According to a 2014 hate crime statistics report from the Federal Bureau of Investigation.
In the wake of last weekend's massacre at the gay nightclub Pulse in Orlando, Florida, it is important to remember that the shooter set out to kill individuals who identify as LGBT. Violent hate crimes against LGBT people around the world are far from rare. In fact, a new analysis of data gathered by the Federal Bureau of Investigation by the New York Times confirms what many LGBT activists have been saying for years: people in their community are targets of violent hate crimes more often than any other minority.
The analysis was undertaken by the New York Times this past week and shows that of 5,462 “single-bias incidents” (hate crimes with a single motivation) studied by the FBI, 1,115 were motivated by a bias against a victim’s sexual orientation or gender identity. Of these incidents, 56% targeted gay men specifically.
Though the numbers are staggering, they don’t tell the whole story. Hate crime data is difficult to collect as it relies exclusively on self-reporting. This proves challenging as victims might choose not to report an attack as a hate crime because of where they live (the rural South, for example) or because they don’t want to be outed to their families. Further, authorities in notoriously anti-LGBT communities have been shown to under-report these crimes. This means that, in all likelihood, the number of hate crimes committed against LGBT individuals is higher than the FBI is able to report.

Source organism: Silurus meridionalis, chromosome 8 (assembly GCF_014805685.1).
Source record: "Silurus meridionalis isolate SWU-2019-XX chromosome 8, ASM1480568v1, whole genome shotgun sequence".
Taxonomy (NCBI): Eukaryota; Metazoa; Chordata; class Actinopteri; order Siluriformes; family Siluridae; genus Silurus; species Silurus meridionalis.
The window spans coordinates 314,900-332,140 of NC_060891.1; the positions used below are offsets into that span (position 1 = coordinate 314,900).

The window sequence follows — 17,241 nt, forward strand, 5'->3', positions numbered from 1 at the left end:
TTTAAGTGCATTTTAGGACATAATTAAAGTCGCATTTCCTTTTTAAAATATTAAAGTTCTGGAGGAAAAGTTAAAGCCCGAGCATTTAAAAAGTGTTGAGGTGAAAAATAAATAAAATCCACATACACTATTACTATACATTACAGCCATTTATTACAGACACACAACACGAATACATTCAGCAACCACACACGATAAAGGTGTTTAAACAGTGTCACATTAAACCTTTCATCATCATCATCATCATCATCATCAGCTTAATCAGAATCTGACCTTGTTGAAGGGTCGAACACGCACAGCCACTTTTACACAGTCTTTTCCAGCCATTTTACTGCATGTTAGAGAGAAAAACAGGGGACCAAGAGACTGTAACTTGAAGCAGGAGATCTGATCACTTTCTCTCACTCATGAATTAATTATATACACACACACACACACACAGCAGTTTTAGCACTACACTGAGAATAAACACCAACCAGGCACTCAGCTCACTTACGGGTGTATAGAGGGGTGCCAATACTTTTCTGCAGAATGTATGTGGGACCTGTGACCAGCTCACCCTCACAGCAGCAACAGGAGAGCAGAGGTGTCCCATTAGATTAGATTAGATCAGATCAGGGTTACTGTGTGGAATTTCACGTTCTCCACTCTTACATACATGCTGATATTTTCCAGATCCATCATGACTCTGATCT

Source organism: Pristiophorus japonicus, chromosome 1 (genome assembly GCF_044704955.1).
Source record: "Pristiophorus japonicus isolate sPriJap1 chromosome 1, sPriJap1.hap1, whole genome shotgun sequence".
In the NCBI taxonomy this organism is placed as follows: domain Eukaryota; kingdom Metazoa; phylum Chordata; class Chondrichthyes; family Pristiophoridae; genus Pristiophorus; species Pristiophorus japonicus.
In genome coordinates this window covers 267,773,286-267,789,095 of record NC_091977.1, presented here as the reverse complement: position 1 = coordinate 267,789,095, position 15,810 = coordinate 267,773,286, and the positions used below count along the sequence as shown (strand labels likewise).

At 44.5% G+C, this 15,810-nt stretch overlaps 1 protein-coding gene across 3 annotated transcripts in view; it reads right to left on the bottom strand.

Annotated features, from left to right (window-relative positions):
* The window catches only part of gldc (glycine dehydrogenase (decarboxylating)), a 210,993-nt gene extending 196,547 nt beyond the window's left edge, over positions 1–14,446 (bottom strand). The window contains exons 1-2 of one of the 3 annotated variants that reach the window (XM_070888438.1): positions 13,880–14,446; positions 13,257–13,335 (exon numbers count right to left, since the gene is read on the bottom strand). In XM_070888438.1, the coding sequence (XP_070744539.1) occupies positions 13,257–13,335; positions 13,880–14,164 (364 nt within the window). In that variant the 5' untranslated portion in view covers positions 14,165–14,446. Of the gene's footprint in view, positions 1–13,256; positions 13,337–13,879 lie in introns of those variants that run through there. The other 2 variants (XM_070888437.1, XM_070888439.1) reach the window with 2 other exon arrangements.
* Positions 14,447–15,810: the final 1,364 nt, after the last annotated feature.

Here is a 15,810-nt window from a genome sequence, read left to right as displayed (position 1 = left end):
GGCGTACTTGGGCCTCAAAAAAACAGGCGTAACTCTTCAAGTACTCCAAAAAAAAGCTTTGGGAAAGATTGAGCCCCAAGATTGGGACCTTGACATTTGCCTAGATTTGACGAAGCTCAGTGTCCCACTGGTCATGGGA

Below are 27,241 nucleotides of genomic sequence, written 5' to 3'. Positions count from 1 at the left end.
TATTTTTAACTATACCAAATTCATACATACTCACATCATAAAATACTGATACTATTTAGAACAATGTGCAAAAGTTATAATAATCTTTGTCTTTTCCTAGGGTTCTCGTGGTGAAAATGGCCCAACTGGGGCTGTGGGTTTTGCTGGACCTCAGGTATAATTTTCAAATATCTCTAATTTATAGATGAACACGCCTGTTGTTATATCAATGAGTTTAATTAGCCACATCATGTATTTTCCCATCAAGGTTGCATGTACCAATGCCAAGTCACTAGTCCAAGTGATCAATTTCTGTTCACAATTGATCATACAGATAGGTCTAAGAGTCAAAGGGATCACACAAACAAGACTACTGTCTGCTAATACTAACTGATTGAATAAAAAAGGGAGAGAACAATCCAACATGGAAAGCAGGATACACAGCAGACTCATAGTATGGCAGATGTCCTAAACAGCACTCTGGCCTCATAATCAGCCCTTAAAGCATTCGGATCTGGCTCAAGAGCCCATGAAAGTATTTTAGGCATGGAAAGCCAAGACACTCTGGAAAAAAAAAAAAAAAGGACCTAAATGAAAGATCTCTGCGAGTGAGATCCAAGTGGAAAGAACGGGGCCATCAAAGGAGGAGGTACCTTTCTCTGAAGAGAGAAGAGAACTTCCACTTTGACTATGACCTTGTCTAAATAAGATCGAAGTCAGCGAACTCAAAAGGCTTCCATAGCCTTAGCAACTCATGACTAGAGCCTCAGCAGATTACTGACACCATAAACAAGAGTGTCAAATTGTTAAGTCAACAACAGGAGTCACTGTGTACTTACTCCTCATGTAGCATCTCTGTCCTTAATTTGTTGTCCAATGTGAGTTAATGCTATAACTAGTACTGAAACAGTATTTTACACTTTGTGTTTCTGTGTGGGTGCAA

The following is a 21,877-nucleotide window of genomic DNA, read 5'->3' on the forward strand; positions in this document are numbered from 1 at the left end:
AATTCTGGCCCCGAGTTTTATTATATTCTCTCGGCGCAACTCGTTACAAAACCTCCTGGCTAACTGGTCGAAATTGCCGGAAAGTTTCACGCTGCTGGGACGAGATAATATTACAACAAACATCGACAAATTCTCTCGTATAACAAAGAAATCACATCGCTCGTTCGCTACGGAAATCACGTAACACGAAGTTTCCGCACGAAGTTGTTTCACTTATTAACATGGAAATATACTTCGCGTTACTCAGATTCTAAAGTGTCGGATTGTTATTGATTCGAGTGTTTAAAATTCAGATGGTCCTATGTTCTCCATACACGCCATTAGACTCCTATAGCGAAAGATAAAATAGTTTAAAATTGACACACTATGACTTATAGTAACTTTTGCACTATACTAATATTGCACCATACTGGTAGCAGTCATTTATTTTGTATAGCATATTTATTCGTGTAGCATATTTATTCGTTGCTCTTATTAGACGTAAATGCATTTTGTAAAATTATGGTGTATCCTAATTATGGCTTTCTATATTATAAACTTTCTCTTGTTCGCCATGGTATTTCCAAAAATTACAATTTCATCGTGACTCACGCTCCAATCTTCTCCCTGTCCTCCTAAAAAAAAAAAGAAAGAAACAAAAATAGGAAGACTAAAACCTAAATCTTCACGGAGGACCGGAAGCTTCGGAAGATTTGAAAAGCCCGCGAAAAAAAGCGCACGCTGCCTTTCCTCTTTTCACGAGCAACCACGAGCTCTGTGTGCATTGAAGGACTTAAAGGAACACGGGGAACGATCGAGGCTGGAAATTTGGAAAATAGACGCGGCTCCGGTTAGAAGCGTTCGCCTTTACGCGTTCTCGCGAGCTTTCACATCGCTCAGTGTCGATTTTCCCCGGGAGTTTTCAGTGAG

In addition to the challenge of collecting raw hate crime data, definitions of what constitute a hate crime can vary wildly from state to state, a fact Mark Potok, a senior fellow at the Southern Poverty Law Center, pointed out in an interview on PBS Newshour. This variance, he suggests, not only gets in the way of being able to fully assess nationwide trends but often leads to politicians confounding hate crimes with acts of terrorism.
“It can happen in private with no notice at all," says Potok. "So it’s not the kind of crime that is carried out in order to send a message to thousands of people, as terrorist crimes are, or to change the way an entire community acts.”
Describing a hate crime as an act of terrorism (as many politicians were wont to do in the aftermath of the Orlando massacre) downplays the role that a specific group’s identity played in the crime. This erasure halts progress and redirects the conversation away from the very real and horrific roots of the atrocity, in this case that the men and women murdered at Pulse were specifically targeted for being members of the LGBT Latinx community.
Though the mass shooting at Orlando was a hate crime played out on a massive scale, the report from the Times throws a spotlight on the hard truth that it was not an isolated incident. As the LGBT community, and country as a whole, continue to process and mourn for the tragic loss of life at Pulse nightclub, it is vital to remember that LGBT individuals, especially those who exist at the intersection of other persecuted identities, are and will continue to be among some of the most at risk for violence in this country.
h/t: Smithsonian Mag & NewNowNext